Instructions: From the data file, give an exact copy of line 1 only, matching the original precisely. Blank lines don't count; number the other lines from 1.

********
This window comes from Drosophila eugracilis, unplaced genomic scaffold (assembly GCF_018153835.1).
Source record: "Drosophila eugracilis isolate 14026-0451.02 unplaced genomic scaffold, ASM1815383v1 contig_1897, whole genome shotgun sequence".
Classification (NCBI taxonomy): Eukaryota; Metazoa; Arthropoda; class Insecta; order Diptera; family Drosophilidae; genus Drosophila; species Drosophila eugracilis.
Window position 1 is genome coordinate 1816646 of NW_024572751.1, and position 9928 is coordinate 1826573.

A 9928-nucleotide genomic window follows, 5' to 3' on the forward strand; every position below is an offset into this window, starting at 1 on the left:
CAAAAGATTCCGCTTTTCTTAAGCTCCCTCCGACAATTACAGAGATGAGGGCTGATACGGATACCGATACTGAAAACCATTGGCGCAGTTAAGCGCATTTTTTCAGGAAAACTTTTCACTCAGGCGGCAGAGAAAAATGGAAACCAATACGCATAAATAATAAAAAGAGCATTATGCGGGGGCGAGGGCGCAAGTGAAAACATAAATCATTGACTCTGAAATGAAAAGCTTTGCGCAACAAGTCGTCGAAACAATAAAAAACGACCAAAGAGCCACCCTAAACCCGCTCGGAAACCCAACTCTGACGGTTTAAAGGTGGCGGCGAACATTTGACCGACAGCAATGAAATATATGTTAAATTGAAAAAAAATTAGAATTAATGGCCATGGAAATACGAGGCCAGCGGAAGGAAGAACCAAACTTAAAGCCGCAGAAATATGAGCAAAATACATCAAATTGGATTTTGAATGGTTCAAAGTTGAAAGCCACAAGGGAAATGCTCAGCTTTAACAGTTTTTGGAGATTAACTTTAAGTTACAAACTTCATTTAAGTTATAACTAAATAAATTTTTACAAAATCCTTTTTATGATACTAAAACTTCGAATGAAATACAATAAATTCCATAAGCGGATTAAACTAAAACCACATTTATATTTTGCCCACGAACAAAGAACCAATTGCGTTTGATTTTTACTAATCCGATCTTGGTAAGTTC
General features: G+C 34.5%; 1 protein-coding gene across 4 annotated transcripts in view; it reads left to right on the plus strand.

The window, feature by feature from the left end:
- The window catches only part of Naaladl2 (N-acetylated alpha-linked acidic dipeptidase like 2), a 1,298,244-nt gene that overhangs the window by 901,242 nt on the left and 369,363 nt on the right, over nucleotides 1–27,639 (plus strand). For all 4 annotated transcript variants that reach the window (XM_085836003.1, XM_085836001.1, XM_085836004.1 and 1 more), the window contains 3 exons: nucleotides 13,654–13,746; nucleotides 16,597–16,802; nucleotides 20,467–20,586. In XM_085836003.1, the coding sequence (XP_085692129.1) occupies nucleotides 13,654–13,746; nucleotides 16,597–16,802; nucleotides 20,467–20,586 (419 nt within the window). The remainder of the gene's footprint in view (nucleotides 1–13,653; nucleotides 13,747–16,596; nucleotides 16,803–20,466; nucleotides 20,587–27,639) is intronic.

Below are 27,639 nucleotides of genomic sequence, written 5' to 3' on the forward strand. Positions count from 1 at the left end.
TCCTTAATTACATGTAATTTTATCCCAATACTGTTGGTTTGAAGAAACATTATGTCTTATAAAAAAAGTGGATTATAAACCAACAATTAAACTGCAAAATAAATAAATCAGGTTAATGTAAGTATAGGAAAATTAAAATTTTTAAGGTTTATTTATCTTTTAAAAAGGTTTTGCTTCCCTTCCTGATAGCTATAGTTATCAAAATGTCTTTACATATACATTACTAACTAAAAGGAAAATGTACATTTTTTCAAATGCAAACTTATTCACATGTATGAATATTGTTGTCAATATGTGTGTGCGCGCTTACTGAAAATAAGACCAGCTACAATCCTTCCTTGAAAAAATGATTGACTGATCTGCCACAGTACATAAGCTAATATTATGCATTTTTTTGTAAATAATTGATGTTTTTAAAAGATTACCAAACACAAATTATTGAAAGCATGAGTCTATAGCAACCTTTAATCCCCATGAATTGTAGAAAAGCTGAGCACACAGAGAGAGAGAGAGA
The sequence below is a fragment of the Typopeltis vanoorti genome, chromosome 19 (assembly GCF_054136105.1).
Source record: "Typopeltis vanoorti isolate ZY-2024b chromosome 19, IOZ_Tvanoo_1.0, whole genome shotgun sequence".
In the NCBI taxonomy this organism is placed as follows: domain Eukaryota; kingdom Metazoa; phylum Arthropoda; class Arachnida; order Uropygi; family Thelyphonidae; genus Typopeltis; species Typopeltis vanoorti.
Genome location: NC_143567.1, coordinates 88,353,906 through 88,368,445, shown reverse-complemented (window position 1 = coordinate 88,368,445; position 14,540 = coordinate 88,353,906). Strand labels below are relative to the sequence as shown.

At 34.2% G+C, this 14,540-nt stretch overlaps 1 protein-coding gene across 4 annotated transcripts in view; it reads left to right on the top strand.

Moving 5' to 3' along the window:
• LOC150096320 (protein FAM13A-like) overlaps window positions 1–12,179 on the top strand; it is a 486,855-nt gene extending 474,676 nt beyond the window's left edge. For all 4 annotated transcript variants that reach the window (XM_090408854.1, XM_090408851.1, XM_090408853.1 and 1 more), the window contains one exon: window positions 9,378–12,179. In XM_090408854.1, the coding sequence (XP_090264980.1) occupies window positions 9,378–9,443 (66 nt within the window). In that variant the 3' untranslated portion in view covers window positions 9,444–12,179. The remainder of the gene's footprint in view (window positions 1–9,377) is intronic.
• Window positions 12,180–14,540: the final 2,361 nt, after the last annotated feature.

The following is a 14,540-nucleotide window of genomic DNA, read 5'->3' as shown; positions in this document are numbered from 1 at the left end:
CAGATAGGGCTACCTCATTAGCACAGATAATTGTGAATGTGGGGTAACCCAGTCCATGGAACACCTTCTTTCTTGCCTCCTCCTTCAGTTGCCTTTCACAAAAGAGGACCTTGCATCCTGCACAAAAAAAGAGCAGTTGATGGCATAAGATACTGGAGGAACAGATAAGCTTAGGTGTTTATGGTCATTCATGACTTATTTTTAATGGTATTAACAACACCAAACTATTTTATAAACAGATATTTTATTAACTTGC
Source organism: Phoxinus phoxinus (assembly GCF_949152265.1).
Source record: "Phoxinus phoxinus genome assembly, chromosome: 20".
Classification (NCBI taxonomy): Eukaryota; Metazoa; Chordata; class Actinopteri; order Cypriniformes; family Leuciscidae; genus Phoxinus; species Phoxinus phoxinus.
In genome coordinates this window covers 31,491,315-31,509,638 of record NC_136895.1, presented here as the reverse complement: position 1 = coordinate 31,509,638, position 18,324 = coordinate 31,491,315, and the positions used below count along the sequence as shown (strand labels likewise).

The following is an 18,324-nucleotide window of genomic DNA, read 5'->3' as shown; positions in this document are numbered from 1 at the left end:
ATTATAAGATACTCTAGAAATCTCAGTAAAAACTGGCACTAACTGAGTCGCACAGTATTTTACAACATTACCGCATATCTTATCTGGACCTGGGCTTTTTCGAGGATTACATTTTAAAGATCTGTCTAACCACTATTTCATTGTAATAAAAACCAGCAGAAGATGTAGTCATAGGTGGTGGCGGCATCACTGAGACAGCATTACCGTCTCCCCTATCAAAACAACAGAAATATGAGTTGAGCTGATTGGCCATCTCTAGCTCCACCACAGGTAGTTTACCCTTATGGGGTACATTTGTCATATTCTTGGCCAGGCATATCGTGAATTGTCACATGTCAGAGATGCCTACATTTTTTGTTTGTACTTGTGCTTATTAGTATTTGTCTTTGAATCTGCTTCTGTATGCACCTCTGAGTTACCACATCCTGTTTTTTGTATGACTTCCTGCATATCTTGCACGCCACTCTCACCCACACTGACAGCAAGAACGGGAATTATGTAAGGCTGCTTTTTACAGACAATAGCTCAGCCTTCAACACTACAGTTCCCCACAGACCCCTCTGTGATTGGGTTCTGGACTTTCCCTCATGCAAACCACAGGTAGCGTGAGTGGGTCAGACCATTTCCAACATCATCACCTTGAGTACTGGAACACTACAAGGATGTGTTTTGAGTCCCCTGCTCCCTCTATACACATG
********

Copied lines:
This window comes from Drosophila eugracilis, unplaced genomic scaffold (assembly GCF_018153835.1).